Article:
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Just returning to dirt bikes after a 25 year lay-off.  I'm directionally challenged and Michigan has something like 3,900 miles of trails.   So my question has two parts.  What resources do you use for planning your trips (maps, etc)?  And then how do you navigate while on the bike?

 

I know in Michigan we have all sorts of different trails.  ORV trails, U.S. Forest roads, MCCC trails, etc.  I believe it's common to connect all these things together.  But I also know there are some odd ball rules like that ORVs are not allowed on some U.S. Forest roads although I'm not sure how that works with my bike since it's plated.  Anyway, is there any single maps that cover all these different types of trails?  Or do I need to look at the Michigan DNR site for the ORV trails and then join the MCCC to get maps of all their trails, etc?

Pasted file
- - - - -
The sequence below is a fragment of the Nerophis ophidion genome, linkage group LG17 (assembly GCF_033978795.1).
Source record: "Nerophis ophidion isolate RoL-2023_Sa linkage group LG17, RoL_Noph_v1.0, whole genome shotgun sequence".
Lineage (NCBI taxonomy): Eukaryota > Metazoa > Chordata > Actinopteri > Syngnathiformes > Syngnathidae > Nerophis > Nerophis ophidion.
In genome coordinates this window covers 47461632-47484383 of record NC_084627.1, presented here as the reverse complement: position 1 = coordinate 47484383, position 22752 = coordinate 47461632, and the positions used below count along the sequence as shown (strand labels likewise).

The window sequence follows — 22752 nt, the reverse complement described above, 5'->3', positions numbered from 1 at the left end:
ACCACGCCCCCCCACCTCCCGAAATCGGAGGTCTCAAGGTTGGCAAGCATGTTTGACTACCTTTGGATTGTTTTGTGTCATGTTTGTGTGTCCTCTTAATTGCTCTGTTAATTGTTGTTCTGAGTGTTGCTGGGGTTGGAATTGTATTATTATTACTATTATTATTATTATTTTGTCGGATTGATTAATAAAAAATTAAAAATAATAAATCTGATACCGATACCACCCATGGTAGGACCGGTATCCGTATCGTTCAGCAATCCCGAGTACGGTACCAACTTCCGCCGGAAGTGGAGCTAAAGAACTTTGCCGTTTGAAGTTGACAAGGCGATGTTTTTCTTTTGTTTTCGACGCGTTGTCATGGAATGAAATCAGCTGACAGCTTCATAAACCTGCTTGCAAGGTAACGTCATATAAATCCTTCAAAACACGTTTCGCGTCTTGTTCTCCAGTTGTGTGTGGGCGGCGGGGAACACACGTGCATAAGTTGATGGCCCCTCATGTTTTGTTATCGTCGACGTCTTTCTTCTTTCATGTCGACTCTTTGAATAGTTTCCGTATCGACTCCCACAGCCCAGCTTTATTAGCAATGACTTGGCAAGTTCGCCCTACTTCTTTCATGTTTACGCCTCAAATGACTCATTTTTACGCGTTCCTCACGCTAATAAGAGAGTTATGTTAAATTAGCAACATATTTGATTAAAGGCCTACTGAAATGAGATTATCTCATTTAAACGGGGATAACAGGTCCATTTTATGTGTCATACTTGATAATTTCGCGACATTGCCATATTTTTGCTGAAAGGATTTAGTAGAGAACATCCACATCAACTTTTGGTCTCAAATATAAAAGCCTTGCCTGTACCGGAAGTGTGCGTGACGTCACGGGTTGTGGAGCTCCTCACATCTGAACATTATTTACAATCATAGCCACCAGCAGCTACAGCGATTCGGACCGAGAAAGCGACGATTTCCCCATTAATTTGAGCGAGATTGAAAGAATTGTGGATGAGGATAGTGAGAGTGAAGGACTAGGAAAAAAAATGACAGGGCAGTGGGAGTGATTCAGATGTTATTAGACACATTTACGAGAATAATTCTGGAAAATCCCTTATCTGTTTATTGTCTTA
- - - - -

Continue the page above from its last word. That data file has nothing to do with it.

Then once you know the route you are planning to ride, how do you navigate on the bike?  Do you bring paper maps?  Do you run a GPS?  If you run a GPS does anyone make dirt bike specific models?  I checked out Garmin and didn't see anything.  I was surprised because as a mountain biker, they make units specific for cycling that do mapping, timing, show you your heart rate and power output (if you have a power meter on your bike).   So I was really surprised they didn't seem to have anything specific for enduro/trail riding.

 

Thanks!

Doc

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I use a Garmin Oregon 600 with the addition of an offroad map package.  The Garmin software allows you to plan out rides ahead of time and print out maps.  So far have been very impressed with this setup as it has really helped when we get off into the gnarly stuff.  It is also comforting to know exactly where you are and where you have been.

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I use a Garmin Oregon 600 with the addition of an offroad map package.  The Garmin software allows you to plan out rides ahead of time and print out maps.  So far have been very impressed with this setup as it has really helped when we get off into the gnarly stuff.  It is also comforting to know exactly where you are and where you have been.